- Kevin Harley
- 16 July 2018
Lauren Greenfield's latest documentary returns to the subject of the super-rich
In 2012's The Queen of Versailles, documentarian Lauren Greenfield gave off-the-rails consumerism a human face through a watchful focus on an obscenely rich US family. After various shorts and TV jobs, Greenfield's new documentary draws on her own book for a broader study of capitalism's casualties, with the resulting gains and losses. Despite Greenfield's gripping ambition, rich detail and careful structuring, a struggle for focus leads to awkward judgements and ill-placed autobiographical details, neither enough to pull her multiple story strands tight.
The interviewees offer sufficient on-the-money material to get on with. Chomping a cigar with the look of a man who can't get gratification fast enough, former hedge-fund manager Florian Homm extended his everything's-for-sale principles to his son when he took the 15-year-old to a prostitute; as the son recounts the story, his partner watches aghast. Appalled already? Wait until you see the six-year-old beauty queen who adores money.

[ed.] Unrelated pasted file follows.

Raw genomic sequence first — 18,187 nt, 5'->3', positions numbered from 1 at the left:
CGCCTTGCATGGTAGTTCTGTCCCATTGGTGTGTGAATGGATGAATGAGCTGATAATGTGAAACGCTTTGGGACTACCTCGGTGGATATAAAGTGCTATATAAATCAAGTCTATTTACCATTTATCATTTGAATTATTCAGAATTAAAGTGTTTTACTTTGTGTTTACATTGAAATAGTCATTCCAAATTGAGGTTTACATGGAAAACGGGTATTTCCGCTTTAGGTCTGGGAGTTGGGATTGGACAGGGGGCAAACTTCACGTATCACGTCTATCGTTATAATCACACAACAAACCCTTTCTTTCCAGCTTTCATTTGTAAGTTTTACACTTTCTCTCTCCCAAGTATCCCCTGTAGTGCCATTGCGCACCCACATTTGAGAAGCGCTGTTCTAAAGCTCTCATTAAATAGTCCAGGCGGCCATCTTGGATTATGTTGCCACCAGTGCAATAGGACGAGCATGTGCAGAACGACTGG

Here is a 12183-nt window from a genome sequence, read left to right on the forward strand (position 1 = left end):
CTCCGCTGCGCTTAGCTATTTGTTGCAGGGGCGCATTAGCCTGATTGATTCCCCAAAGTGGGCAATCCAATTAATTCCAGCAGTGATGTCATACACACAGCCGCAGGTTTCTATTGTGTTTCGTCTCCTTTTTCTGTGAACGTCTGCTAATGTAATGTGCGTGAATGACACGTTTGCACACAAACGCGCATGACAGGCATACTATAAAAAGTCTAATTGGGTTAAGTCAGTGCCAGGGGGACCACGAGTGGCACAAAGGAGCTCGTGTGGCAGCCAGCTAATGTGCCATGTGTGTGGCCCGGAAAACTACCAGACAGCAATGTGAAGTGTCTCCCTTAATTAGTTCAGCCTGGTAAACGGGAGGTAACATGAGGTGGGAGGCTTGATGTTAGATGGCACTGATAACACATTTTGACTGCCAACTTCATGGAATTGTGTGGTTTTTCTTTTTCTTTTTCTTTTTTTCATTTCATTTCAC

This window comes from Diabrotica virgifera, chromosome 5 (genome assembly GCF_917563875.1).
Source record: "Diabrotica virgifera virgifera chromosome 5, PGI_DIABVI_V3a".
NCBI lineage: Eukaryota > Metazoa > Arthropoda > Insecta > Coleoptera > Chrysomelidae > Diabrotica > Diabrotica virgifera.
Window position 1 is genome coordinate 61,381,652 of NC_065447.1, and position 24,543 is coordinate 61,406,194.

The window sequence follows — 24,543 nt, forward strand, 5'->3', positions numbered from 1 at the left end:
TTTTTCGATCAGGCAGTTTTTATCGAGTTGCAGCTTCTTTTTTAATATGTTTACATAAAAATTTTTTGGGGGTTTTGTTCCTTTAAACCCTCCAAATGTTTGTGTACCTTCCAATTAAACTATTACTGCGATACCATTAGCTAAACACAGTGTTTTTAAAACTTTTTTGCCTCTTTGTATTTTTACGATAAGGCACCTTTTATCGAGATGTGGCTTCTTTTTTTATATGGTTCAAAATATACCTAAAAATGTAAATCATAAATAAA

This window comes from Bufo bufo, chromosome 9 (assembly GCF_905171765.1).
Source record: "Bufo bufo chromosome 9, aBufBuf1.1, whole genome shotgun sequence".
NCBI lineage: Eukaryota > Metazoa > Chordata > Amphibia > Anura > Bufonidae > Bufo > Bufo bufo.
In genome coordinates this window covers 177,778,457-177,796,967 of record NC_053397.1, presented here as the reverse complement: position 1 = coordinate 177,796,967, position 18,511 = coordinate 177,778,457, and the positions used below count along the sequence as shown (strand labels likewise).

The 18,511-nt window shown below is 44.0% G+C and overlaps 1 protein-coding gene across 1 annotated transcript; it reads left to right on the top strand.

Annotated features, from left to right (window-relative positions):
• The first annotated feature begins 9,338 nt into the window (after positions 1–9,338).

Greenfield clearly illustrates how uncaring capitalism commodifies everything, with a keen focus on women's bodies. Referring to her own body as 'property', one woman mutilates herself; another resorts to cosmetic surgery, desperately seeking elusive satisfaction. Some commentators compare modern decadence to Rome's fall, others to a deep-seated narcissism embodied in Donald Trump. Either way, Greenfield extends her net wide (to Russia, China and beyond) and keeps her eye alert, teasing out potent twists from her intimate connections with her subjects.
As the director tots up the high cost of toxic vanity to surprisingly moving ends, it's hard not to feel short-changed when she weaves in her own experiences. Comparisons between unchecked materialism and Greenfield's family anxieties seem both frustratingly flimsy and self-promotional. A search for tidy conclusions leads Greenfield to platitudes about what money can't buy: and if there is one thing Generation Wealth proves, it's that sentimentality is not enough to fix the deep-seated issues at stake here.
Selected release from Fri 20 Jul.